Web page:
Car setup for drift

Discussion in 'Assetto Corsa' started by sti228, Mar 12, 2016.

  1. sti228


  2. D1visor


    Depends on power and suspension geometry but generally, moderate negative camber in front (-2 to -4) as close to zero at the rear unless you need extra lateral grip at the rear. Front toe out will help you when you go full lock as it gives you more effective lock but don't over-do it, rear toe out can help keep the car sideways if it lacks power while positive will help put the power down therefore making you go faster. Read the description in game, imagine it in your head, experiment. :)
  3. Pawel Ziolkowski

    Pawel Ziolkowski

    Adding to good advice from D1visor...
    Pressures are one of the most important thing for drifting. It really depends on car and weather but in general you want to have maximum possible grip on front and either something stable at the rear for high power/drift version cars or a bad grip for stuff that don't want to switch ends on power.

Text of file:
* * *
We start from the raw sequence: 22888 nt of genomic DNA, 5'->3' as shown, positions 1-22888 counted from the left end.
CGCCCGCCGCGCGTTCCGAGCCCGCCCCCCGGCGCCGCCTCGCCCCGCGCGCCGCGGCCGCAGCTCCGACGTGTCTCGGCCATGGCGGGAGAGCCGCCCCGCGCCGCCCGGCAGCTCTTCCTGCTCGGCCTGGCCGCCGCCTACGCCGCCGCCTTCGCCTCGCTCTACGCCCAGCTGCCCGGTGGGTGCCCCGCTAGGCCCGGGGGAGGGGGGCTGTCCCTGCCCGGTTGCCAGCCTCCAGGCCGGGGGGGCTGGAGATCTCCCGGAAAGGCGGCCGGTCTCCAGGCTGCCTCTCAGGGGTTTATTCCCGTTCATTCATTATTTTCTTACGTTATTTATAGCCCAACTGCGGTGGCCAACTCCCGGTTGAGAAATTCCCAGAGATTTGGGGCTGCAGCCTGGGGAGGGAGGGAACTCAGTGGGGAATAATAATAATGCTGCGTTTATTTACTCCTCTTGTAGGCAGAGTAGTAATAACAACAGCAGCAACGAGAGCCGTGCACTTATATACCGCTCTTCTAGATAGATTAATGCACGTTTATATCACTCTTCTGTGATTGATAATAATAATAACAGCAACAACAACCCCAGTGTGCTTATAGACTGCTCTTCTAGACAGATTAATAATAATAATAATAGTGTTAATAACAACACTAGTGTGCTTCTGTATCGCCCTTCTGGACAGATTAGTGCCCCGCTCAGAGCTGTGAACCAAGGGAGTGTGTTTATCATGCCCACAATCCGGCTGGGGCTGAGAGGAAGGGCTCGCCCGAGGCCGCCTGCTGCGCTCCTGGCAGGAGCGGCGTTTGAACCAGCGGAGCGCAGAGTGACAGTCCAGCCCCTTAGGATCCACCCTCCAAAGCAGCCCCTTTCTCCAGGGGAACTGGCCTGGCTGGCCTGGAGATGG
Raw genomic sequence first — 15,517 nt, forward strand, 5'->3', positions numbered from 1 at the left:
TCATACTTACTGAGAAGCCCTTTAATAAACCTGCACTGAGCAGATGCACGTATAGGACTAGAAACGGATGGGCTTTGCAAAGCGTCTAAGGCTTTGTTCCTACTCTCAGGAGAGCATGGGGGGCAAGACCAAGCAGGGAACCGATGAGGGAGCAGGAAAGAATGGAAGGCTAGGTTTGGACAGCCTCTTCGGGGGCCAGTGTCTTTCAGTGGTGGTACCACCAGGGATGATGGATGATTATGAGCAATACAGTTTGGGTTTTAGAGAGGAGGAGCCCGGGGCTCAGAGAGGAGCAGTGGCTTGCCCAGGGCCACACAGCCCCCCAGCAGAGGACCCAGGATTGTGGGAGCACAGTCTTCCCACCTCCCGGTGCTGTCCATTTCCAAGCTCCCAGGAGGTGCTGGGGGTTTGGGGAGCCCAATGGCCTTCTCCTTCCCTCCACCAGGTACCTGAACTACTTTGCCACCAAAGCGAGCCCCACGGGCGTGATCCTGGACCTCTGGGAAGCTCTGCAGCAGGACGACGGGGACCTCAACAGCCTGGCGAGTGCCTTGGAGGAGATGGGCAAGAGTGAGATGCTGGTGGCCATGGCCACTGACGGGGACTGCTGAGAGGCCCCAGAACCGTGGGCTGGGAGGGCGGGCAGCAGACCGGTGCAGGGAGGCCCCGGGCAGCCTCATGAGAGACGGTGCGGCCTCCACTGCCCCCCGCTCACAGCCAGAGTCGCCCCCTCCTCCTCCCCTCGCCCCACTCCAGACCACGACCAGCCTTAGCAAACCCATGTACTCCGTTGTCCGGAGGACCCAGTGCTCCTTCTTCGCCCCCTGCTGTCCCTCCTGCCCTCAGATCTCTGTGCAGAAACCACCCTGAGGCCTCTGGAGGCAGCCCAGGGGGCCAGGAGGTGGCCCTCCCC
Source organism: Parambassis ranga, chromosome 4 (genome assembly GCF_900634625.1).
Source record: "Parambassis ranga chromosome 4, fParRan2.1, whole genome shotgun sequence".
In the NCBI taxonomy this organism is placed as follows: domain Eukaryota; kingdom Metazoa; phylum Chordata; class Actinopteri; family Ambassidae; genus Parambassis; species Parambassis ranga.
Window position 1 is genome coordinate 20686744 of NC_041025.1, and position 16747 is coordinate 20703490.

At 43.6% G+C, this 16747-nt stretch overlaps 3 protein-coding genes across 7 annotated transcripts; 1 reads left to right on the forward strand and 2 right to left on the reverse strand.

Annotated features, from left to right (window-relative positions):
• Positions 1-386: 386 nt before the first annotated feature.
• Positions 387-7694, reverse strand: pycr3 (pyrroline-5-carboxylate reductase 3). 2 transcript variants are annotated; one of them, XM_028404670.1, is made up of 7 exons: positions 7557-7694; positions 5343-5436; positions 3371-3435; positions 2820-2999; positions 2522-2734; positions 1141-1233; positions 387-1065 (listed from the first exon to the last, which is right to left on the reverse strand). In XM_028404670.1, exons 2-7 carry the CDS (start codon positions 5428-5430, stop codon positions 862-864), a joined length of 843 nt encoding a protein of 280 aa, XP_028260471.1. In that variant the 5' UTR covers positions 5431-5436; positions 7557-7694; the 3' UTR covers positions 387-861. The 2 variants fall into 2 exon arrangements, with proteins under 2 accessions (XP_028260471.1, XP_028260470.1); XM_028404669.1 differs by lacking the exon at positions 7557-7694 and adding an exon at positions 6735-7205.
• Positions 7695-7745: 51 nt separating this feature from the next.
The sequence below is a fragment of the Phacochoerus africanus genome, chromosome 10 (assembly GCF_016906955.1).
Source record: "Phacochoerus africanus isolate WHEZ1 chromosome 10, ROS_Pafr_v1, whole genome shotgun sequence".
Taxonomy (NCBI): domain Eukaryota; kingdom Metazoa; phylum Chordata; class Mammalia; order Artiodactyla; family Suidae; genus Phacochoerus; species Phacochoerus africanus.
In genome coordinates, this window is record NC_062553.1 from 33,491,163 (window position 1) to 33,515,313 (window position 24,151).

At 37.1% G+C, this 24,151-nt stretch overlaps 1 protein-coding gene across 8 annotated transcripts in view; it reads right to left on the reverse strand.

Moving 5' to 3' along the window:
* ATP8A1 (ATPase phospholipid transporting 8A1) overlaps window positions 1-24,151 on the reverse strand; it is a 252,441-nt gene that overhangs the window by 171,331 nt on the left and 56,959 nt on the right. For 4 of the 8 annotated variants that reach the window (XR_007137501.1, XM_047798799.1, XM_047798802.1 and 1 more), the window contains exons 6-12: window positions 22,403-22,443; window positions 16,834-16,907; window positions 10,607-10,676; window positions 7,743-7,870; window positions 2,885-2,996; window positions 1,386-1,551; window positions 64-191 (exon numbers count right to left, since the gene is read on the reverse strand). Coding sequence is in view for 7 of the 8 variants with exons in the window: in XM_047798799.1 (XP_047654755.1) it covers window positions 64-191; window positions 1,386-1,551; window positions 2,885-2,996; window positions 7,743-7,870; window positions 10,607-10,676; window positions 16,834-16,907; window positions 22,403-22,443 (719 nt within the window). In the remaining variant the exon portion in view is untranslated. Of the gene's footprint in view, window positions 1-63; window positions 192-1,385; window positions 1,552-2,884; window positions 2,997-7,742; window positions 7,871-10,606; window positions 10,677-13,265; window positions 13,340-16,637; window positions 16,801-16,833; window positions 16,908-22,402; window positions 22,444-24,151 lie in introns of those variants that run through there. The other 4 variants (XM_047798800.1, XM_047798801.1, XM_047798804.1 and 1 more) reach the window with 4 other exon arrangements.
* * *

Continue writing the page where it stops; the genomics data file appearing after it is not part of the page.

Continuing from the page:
For front tyres, if you are drifting with semislicks (default tyre) you want to give 2-3 psi more. If If you pick street rubber and it's not default for that car 4-5 psi is advisable. I'd recommend against 90's slicks because they offer similar grip as streets but are less stable thermally.

    For rear if it's something like E30Drift, you want about 20-22 psi so that as you heat the tyres up the grip >range< the tyres will go through will be smaller, giving you more stable platform to drift. For stock AC cars I usually use from 18 (if the car cooks the tyres like a good oven) to 25 psi (if the tyres barely overheat).
    You can also try using 40+ psi rear to starve it for grip but that will switch the rubber for butter after it heats up and car will become harder to control, even if it's a dedicated drift machine.

    Lastly, when trying to setup any car for drift, always try to first give front tyres as much grip as possible and then move to reducing rear grip (like zeroing camber) if it's not enough.
    Even stuff like Lotus Elise SC drifts well with optimized front grip, while it's a pig to drift if you focus on taking it away from the rear.
    (An exception to the above would be increasing power differential which is nice overall, but it's rarely possible on stock street cars.)
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